Color psychology works best when it coincides with your brand. Consider your brand’s traits, mission, and overall design. Then, use certain colors to bring those features out!
The goal is to drive more users to your CTA buttons with certain colors and visuals. And speaking of call-to-action buttons, colors may also influence how likely someone will click.
6. Create strong call-to-action buttons
CTA buttons transport your email list to your website, landing page, and products—wherever you want them to go!
You can optimize your CTA button design in a few ways:
If you’ve looked into CTA button colors, you’ve probably run into the red vs. green case study. In this experiment, the red buttons outperformed the green buttons.
So does this mean you have to add red CTA buttons?
Nope! There are many reasons why participants opted for the red button—one being that it contrasted better with the email background.
Rather than going for red, choose a CTA color that stands out from the rest of your email design.
See how this pink CTA button contrasts with the black background? It’s easy to see and click!
Most brands create CTA buttons with images. But here’s the problem—images don’t always load.
Poor loading speed will load your emails without images and remove all the work you put into your buttons.
Not to worry! You can avoid this by creating “bulletproof” CTA buttons. Bulletproof buttons use certain code to create static buttons, no matter how bad the internet connection is.
You can either work with a developer or look into bulletproof button generators.
According to Databox, most marketers stick with one CTA button.
You’ll usually find this button at the bottom of an email. But if someone exits before finishing your email, they’ll never see the button!
A quick fix is adding a second call to action at the top.
Depending on your content, a third CTA button might even benefit your conversion rates. It all depends on your email design—where are your readers’ eyes going? And how can they navigate your buttons with ease?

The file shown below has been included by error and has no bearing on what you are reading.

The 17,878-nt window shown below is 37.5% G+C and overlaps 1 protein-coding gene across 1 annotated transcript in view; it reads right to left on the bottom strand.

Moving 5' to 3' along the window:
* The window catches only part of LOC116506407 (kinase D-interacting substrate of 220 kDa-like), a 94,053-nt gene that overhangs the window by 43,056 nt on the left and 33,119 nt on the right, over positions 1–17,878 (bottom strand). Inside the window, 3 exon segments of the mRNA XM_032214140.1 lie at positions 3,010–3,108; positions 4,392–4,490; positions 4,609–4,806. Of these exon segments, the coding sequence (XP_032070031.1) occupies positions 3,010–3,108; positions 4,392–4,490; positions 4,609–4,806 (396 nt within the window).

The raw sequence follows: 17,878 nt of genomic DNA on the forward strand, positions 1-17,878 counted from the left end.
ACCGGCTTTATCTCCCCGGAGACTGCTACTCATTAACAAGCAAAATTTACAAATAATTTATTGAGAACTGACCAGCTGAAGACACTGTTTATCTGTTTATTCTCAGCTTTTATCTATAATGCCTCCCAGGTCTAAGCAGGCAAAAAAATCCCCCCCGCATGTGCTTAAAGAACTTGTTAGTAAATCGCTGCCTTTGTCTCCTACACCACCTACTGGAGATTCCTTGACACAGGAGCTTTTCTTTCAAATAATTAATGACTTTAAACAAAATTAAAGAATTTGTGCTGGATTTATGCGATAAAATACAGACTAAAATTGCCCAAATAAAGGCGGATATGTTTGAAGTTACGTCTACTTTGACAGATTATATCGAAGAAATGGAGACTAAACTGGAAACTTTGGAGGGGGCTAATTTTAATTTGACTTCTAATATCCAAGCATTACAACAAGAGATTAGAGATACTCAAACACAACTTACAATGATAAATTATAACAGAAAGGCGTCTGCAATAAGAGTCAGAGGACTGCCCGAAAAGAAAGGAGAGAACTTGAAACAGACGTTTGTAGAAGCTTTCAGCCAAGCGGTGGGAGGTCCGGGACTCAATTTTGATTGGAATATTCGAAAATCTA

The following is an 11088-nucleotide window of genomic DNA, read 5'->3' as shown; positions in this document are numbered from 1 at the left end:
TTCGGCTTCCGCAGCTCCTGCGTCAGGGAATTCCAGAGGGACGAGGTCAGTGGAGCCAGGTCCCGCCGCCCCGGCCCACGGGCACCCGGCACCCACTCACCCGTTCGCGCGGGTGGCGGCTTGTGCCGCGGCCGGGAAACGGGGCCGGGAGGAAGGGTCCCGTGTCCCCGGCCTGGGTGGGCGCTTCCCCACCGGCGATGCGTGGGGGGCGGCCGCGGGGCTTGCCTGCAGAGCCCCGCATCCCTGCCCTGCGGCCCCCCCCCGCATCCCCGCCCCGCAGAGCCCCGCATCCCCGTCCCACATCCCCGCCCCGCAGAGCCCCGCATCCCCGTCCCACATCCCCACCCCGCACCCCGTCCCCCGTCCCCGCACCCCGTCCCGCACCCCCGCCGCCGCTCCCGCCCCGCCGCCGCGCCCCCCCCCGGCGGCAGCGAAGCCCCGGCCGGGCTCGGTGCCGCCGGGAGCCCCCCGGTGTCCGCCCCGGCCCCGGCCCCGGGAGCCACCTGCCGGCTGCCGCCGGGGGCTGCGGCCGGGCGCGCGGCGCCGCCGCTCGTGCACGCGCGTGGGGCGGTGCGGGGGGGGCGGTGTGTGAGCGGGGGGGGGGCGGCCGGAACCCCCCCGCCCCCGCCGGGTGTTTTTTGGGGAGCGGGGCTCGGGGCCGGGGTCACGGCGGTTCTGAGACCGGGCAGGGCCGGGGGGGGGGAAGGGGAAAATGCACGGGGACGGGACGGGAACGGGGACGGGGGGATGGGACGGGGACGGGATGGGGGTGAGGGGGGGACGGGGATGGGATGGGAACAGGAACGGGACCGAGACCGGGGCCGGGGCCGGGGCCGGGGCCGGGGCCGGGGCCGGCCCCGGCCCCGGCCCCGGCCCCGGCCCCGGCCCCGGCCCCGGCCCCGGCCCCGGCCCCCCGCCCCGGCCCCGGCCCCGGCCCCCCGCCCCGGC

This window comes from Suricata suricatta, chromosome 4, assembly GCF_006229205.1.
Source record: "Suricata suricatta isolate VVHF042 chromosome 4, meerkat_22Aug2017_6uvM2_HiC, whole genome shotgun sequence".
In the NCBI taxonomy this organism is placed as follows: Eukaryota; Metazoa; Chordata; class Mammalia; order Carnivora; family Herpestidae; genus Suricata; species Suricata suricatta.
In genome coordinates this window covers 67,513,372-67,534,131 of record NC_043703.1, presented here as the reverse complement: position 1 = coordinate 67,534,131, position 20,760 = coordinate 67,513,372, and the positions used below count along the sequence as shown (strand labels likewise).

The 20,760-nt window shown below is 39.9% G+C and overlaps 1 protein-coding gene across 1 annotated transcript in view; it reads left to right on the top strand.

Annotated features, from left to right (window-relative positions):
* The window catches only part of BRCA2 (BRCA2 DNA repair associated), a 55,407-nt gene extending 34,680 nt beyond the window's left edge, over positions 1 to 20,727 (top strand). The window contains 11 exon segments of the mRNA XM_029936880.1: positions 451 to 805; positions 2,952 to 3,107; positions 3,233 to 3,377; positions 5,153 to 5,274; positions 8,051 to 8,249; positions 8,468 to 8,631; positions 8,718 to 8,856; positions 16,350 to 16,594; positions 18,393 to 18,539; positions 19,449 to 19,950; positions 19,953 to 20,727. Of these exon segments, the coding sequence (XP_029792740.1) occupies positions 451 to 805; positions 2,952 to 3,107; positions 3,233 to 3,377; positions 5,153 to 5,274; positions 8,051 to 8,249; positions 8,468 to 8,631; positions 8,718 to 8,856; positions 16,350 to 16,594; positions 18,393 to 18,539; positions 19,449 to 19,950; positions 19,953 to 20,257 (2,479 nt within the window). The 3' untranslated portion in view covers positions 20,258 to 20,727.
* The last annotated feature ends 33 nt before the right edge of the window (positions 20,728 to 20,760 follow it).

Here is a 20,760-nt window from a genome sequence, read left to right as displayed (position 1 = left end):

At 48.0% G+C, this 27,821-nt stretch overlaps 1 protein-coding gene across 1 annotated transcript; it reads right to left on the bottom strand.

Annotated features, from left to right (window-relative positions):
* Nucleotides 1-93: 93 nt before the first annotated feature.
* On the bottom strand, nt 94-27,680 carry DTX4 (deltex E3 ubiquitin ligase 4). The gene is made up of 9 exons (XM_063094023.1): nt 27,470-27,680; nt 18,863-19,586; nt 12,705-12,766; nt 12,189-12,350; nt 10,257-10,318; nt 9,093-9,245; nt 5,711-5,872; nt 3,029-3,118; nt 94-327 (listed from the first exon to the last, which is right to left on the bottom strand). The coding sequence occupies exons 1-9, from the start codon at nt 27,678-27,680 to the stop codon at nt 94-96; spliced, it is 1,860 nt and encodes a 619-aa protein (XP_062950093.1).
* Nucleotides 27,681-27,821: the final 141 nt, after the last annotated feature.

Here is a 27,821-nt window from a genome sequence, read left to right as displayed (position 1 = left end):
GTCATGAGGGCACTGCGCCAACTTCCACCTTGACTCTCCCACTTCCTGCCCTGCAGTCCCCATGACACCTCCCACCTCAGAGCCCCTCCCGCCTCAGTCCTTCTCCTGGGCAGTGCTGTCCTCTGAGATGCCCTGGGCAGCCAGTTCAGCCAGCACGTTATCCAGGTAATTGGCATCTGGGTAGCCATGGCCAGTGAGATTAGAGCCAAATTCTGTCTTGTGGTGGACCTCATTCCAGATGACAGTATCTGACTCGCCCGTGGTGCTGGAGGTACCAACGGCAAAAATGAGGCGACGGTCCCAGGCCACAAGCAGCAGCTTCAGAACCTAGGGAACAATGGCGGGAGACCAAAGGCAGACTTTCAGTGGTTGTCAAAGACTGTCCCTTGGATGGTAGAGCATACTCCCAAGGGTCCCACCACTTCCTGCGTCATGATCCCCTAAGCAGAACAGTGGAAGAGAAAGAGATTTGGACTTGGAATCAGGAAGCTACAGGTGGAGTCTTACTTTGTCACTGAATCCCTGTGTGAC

We’ve all seen the go-to CTA copy:
- Learn more
- Buy now
- Try for free
- Start free trial
These are great options, but taking a personalized approach might suit your fancy, too! Try connecting users to the offer by adding “Me” or “I” in the text.
Another option is writing copy specific to your brand.
Example: A CBD beverage brand could say:
- Take a sip vs. Buy now
- Get a free 12-pack vs. Try for free
- Why CBD? Vs. Learn more
There’s so much you can do to improve your CTA buttons. Avoid the overwhelm and start with one feature at a time. You can even A/B test along the way and see which changes provide immediate results!
Email design is more than pretty visuals
Looking back at these email design tips, you may notice that design has more to do with optimization and less to do with attractive features.
The goal of email design is to provide a positive user experience while increasing conversions—making optimization a necessary part of the design!
Optimizing your emails isn’t so complicated with data-driven software like Sendlane. Here are just a few ways Sendlane can drive more sales:
- A/B test subject lines, CTA buttons, and images
- Collect customer data and segment users into personalized email lists
- Convert desktop emails into a responsive layout
- Measure real-time analytics and present them on a user-friendly dashboard
Want to see these features in action? Give us a 14-day test run and see how Sendlane can put your email design to work.